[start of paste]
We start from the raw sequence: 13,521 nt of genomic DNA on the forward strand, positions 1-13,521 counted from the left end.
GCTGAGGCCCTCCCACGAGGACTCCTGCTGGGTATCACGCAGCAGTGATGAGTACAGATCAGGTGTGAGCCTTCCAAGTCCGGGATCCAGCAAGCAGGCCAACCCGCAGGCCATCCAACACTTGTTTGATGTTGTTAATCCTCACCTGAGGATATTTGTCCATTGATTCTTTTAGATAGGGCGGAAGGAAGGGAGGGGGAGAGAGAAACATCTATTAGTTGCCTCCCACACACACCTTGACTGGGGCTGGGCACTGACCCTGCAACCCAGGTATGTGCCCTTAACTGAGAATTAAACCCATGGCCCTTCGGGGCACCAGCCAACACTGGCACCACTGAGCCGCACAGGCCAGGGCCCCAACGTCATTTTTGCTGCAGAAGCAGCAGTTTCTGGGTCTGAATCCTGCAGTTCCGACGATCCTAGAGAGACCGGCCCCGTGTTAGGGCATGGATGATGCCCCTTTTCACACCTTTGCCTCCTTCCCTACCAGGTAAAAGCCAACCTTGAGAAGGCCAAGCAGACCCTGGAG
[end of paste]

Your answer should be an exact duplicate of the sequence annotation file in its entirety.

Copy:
We start from the raw sequence: 13,521 nt of genomic DNA on the forward strand, positions 1-13,521 counted from the left end.
GCTGAGGCCCTCCCACGAGGACTCCTGCTGGGTATCACGCAGCAGTGATGAGTACAGATCAGGTGTGAGCCTTCCAAGTCCGGGATCCAGCAAGCAGGCCAACCCGCAGGCCATCCAACACTTGTTTGATGTTGTTAATCCTCACCTGAGGATATTTGTCCATTGATTCTTTTAGATAGGGCGGAAGGAAGGGAGGGGGAGAGAGAAACATCTATTAGTTGCCTCCCACACACACCTTGACTGGGGCTGGGCACTGACCCTGCAACCCAGGTATGTGCCCTTAACTGAGAATTAAACCCATGGCCCTTCGGGGCACCAGCCAACACTGGCACCACTGAGCCGCACAGGCCAGGGCCCCAACGTCATTTTTGCTGCAGAAGCAGCAGTTTCTGGGTCTGAATCCTGCAGTTCCGACGATCCTAGAGAGACCGGCCCCGTGTTAGGGCATGGATGATGCCCCTTTTCACACCTTTGCCTCCTTCCCTACCAGGTAAAAGCCAACCTTGAGAAGGCCAAGCAGACCCTGGAG